I also fear the reaction of the king and his royal cabinet when the PJD comes to power and starts to implement their ridiculous policies.
The king, who wishes to create an image of Morocco that is liberal/open/tolerant, will surely react in a non-democratic way. Of course, the king's reaction won't be something new. Moroccan kings have always reacted strangely and pushed the "democratic" government to the sideline, to implement their own policies. Couscous-democracy, is what I like to call it.
But until now, this happened with (nominal) secular parties in power.
Surely, the reaction of the king will be different when it comes to having an Islamist party in power?

I only hope that when the PJD wins the elections (and this is likely to happen), the king and other parties will react in a normal, civilized way.
It's not likely that the PJD will govern alone, they have to seek a coalition. I hope that the other major parties will have some sense and guts to confront the PJD when it comes to their "social policies"

An electoral PJD-victory makes the future of Morocco look a bit darker. A bit of courage, opposition and vigilance is all we need to make that future look bright again.

1 Comment:

  1. eatbees said...
    "I want abortion, condoms, prostitution, blasphemy, homosexuality, premarital sex, divorce and euthanasia for all" -- what a life !!! :p we'll spend our time fornicating, ejaculating, aborting our children, cursing God, and then taking a pill to make a quick exit....

    Ahmed Raissouni, interestingly enough, is the older brother of a very good friend of mine who is a leftist human rights activist and excellent poet. My friend drinks alcohol and lives openly with his girlfriend. Not that this matters to the points you're making, but it shows how Moroccan society is intertwined. A.R. relocated to Saudi Arabia, by the way -- he may feel more comfortable there. He's working on an Islamic encyclopedia, the first of its kind in modern times.

    I think you make an excellent point when you ask whether the PJD is as committed to the "second pillar" of democracy -- minority rights -- as it is to the first, majority rule. One would hope that they understand the idea of alternance. The party in power should protect the rights of those out of power, not just because this is the right thing, but also from self-interest. Democracy works through alternance, so it is guaranteed that the roles of majority and minority will one day be switched.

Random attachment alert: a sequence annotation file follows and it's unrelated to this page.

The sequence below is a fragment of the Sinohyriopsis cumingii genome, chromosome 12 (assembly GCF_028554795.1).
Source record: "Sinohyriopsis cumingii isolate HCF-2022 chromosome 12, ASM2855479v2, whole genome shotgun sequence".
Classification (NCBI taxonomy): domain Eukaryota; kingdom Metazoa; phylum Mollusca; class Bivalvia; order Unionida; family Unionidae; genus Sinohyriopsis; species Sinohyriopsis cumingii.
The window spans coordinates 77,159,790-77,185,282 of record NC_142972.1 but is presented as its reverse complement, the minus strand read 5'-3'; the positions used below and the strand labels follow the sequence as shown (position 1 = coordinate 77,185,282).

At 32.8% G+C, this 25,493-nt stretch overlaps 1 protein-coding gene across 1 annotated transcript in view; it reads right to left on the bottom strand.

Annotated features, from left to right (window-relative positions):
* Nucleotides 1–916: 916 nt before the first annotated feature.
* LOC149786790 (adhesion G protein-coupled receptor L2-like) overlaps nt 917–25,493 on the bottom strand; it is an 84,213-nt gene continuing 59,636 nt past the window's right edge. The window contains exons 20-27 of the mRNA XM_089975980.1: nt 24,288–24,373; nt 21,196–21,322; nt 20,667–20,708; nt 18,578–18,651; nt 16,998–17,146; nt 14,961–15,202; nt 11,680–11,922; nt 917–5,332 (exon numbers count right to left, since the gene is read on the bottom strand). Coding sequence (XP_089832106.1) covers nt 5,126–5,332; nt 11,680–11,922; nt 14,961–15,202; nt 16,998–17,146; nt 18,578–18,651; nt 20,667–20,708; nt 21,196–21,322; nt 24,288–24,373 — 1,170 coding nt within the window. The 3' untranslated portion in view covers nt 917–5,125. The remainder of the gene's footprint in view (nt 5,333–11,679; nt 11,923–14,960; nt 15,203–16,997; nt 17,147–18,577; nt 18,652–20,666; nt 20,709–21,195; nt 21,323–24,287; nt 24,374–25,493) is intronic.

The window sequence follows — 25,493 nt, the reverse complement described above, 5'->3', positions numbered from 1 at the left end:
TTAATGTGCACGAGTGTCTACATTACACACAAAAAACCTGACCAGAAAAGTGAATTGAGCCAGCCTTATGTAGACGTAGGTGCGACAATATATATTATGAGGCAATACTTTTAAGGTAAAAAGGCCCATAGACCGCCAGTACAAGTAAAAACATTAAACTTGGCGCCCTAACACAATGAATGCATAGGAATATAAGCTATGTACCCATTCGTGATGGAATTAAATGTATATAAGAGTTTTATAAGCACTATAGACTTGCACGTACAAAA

You've done a good job of presenting cases where PJD spokespeople or officials have taken extreme-seeming positions, but most of these could be dismissed as "outliers and exceptions." My guess is that Doga would be disappointed that instead of critiquing the meat of the PJD program, you've chosen to stick with a list of inflammatory quotes. We could find equivalent examples in the U.S. for supporters of the Republican Party. I understand your fear that these represent the true, unguarded spirit of the PJD. Yet I want to know, if you were looking for quotes by the PJD that show their commitment to minority rights, couldn't you find those too? It's hard to believe that the face you've shown is the ONLY true face of the party. You certainly haven't shown that they are too dangerous to take power.

    In fact, the way you finish your post sounds almost hopeful. You present the image of an era in which each side will be testing the other to find the limits of the opposition. Isn't this how democracy works? I would take that as progress. You say, "It's not likely that the PJD will govern alone.... I hope that the other major parties will have some sense and guts to confront the PJD when it comes to their 'social policies.' ... A bit of courage, opposition and vigilance is all we need to make that future look bright again." I agree with this completely. In fact, I've used almost exactly the same words.

    The advantage of a PJD victory is that they will be forced to govern, not just criticize. They will be held responsible for their policies. They will have to compromise with forces pulling in the opposite direction. Their presence in government may help to revitalize the left in Morocco, just as six years of Bush in the U.S. has cleared the way for Barack Obama. I have to believe that Moroccan society is strong enough and stable enough to propsper from this experience. What Doga is saying is, we mustn't shy away from democracy out of fear of the dialectic of change. I don't think you disagree with him at all!